Thursday marks the five-year anniversary of the Sandy Hook Elementary School shooting, one of the deadliest school shootings in American history that propelled a small Connecticut town into the national debate on gun control.
Earlier this year, correspondent Scott Pelley revisited that small town and found that while the victims' families may never move on, they're finding ways to move forward.
Why go back to Newtown, Connecticut? Because, Scott Pelley says, he and his colleagues haven't been able to get the parents of Sandy Hook Elementary School out of their minds.
Five years ago, Pelley was at the fire station next to the school when some of those parents were told for the first time that their 6-year-old children had been shot to death. He says it was one of the "most wrenching" scenes he's ever witnessed as a journalist.
"I was at the World Trade Center when the towers came down," he says in an interview with "60 Minutes Overtime." "I covered Iraq and Afghanistan and many other wars. Somehow this had a bigger impact on me."
Pelley returned to Newtown several months after the shooting to meet some of the families for a "60 Minutes" story. The families had just convinced the Connecticut legislature to pass universal background checks for gun purchases and to limit the capacity of ammunition. The parents were headed next to Capitol Hill, where they supported a more modest proposal for the entire country — close the loopholes so that all firearm purchases would require a background check.
"When we talk ban and confiscate, it becomes a political argument," explained Jimmy Greene in the 2013 piece above. Greene's 6-year-old daughter, Ana Grace, was killed. "It's so much bigger than a political debate. It's so much bigger than Democrats versus Republicans, conservatives versus liberals. I believe, in my humble opinion, this all transcends that."
But not even the Sandy Hook parents could win a gun fight on Capitol Hill. In the Senate, they needed 60 votes; they got 54.
Pelley returned to Newtown this spring to visit the parents at the suggestion of producer Henry Schuster and associate producer Rachael Morehouse, with whom he had worked on the 2013 interviews, "and I guess, like me, you just can't get these families out of your mind," Pelley says.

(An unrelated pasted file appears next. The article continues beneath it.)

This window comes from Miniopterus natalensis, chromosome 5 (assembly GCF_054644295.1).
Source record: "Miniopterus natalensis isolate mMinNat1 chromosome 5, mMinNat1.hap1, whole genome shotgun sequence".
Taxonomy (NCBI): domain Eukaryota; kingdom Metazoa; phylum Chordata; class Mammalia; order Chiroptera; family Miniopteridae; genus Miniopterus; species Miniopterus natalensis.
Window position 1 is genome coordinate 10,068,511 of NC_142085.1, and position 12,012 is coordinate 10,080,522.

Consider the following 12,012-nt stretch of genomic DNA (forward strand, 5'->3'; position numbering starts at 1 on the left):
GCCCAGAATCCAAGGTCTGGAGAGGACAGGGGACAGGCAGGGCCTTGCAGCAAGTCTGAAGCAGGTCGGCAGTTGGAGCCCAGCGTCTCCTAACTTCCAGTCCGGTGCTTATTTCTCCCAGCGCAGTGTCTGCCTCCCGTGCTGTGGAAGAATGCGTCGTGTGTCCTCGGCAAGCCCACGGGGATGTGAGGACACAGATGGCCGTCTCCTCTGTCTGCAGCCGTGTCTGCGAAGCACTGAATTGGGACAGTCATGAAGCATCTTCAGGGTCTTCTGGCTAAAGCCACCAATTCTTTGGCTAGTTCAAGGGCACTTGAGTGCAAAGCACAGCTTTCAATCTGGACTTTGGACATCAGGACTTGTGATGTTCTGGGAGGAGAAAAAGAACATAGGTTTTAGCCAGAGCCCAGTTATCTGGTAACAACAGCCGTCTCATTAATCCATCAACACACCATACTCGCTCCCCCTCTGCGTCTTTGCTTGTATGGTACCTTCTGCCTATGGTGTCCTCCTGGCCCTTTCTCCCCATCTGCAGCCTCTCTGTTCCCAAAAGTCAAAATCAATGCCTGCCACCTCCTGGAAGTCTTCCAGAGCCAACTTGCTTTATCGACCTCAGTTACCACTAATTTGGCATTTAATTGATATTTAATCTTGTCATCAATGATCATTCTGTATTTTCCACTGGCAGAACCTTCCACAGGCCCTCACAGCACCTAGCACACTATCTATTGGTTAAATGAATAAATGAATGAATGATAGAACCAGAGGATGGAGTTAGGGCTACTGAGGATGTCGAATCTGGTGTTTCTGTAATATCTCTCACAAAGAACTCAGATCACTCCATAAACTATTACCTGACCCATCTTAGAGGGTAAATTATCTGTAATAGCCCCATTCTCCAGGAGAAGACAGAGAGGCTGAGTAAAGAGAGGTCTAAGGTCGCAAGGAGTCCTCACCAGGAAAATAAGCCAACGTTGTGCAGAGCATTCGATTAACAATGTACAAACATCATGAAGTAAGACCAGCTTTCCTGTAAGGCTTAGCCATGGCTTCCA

Reconnecting with the Newtown families showed the 60 Minutes team that grief doesn't always lessen with the passage of time.
"One of the things that I learned from them — maybe the most profound thing that I learned — is that even after the passage of years, every single one of them was adamant that they had not moved on," Pelley says. "They had moved forward in many ways in their lives, but they all felt that they would never recover or begin to recover from the loss of their child."
Ana Grace's mother Nelba Márquez-Greene told Pelley she's leaned on a sermon given at her daughter's funeral that compared grief to a long, hard winter. But Márquez-Greene has come to realize that this winter is unrelenting.
"I can't imagine a day that it will be spring," she told Pelley on the broadcast.
What do you say to a parent who has experienced such a profound loss?
"The perfect thing to say is, 'Tell me about your child,'" Pelley explains. Avoiding mention of a deceased child when speaking to a bereaved parent is often the worst response, Pelley has learned, because the child's life isn't acknowledged. Asking about a lost child may bring a parent to tears, but the question is an important gesture.
"It's counterintuitive unless you've lived this as a parent who's lost a child," Pelley says. Many parents told the 60 Minutes team that the one thing they want to do is to talk about how wonderful their son or daughter was.
"We do have a responsibility," Pelley says of telling Sandy Hook stories, "because these parents don't want their children to be forgotten."
The video above was originally published on April 16, 2017, and produced by Lisa Orlando, Ann Silvio and Will Croxton. It was edited by Lisa Orlando and Will Croxton.